By Tim Maggio, Community Manager
Financial Literacy Month, occurring annually in April, sheds light on the crucial role of education to empower individuals and communities to make informed financial choices. Financial aid offices across the country are taking action by offering dynamic workshops, providing valuable resources, and facilitating one-on-one counseling sessions to equip students with the knowledge and tools they need for effective money management.
“Financial literacy is a necessity in today’s world,” said NASFAA National Chair Brad Barnett, FAAC®, associate vice president for access and enrollment management/director of financial aid and scholarships at James Madison University. “Just as we learn other crucial life skills, we must learn to manage our money efficiently.
Cristen Alicea, FAAC®, director of financial assistance at the University of the Incarnate Word, said her institution has integrated online financial literacy tools into first-year seminar courses. Professors use these tools to introduce students to financial concepts, and conduct pre- and post-tests to measure outcomes.
However, financial literacy is an area where more work can be done, said Jaime Missimer, FAAC®, assistant director of financial aid at Pearl River Community College.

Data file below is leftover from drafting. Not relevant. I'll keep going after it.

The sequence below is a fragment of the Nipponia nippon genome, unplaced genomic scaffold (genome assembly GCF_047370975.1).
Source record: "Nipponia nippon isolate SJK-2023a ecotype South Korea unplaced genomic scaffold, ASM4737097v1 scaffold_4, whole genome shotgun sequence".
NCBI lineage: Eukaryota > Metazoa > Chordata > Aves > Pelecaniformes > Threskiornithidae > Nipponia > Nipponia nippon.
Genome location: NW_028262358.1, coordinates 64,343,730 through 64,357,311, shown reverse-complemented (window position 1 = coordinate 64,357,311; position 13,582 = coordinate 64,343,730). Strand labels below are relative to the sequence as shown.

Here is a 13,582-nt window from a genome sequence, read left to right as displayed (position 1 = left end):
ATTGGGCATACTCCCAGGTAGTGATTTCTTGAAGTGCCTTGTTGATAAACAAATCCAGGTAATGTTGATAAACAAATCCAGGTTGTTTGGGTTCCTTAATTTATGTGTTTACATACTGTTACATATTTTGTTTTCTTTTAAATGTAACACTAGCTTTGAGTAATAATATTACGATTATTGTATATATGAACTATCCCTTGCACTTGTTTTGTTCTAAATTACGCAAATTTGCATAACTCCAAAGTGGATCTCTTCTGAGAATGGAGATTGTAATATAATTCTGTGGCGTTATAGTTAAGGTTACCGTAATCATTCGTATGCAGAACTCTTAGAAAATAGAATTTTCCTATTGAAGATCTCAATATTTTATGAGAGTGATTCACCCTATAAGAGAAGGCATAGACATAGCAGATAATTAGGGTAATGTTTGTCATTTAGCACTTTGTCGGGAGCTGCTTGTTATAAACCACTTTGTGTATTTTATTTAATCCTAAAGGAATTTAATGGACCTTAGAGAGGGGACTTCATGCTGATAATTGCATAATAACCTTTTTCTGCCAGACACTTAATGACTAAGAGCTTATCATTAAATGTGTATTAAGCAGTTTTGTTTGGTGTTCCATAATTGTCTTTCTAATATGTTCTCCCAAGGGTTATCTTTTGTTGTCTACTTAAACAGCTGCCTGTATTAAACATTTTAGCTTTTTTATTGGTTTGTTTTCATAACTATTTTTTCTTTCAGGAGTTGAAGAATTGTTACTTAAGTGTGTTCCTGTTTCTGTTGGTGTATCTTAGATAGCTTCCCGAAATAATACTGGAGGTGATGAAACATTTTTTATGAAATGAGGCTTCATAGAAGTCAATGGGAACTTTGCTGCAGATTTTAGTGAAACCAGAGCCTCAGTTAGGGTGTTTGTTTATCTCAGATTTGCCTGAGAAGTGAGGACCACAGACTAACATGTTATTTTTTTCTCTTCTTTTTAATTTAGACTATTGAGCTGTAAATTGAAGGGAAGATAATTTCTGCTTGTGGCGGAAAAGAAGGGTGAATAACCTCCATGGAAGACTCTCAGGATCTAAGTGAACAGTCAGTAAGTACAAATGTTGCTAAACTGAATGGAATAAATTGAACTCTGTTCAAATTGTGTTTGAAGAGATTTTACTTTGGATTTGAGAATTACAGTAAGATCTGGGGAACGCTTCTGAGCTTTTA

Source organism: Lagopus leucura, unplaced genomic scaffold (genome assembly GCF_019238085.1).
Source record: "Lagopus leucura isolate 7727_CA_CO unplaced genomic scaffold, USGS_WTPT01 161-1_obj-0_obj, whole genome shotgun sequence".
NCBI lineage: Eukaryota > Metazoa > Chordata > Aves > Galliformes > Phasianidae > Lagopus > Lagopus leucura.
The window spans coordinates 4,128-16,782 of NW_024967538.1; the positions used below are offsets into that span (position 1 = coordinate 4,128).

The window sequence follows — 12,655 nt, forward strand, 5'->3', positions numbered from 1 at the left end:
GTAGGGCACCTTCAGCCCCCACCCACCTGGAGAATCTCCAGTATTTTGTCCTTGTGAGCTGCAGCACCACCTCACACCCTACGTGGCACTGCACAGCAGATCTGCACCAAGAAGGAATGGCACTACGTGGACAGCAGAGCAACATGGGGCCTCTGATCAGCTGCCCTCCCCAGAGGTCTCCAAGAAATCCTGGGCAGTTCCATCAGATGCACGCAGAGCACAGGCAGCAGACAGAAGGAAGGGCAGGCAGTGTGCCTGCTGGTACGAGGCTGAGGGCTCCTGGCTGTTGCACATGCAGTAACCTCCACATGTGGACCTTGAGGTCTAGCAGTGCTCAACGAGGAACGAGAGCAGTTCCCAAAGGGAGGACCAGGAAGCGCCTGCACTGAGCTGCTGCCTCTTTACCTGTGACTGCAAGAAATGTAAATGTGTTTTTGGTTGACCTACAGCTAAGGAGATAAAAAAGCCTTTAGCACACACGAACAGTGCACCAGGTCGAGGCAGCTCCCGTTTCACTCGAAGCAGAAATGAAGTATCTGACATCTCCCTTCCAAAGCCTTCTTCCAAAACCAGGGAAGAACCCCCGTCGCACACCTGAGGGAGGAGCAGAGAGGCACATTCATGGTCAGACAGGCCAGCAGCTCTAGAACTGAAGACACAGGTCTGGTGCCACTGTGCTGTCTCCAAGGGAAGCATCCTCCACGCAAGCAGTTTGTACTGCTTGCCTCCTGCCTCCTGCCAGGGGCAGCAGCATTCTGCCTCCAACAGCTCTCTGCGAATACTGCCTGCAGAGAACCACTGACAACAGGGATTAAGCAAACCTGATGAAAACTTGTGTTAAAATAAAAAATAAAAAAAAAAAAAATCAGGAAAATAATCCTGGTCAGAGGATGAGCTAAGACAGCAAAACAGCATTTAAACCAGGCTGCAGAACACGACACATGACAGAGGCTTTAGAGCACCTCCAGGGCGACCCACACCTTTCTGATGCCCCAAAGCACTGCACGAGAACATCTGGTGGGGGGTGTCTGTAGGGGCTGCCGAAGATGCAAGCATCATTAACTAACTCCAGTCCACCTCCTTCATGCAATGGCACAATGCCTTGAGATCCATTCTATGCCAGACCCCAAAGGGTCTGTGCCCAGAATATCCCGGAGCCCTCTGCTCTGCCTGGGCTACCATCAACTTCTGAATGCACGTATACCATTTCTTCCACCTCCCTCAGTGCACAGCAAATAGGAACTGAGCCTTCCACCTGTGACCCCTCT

“It's something that we have discussed and have plans to incorporate in the near future,” Missimer said. “I have given several presentations to groups of students regarding financial literacy.”
Michael Tjiong, a financial aid advisor at Cincinnati State College, agreed and acknowledged the challenges of broadening the conversation to financial literacy. “We have enough trouble promoting literacy on financial aid basics,” he said.
However, Tjiong highlights the positive impact of initiatives such as Cincinnati State’s Grad Finale, a pop-up event for graduating students to finalize outstanding institutional requirements. The financial aid staff collaborates with student activities to initiate conversations about financial aid steps with a focus on loan repayment and future academic plans.
For a full list of our member comments about financial literacy month, check out our Member-Generated Content Library and join NASFAA Communities for daily connections and conversations with financial aid professionals across the country.
Publication Date: 4/20/2023
Ben R | 4/20/2023 4:39:20 PM
We tell students “only borrow what you need” or “what you can afford”, but in the world of IDR, BDTR, PSLF and other means to cancellation, what does it mean to borrow or enroll responsibly, particularly at the graduate level where ANY amount is now affordable?
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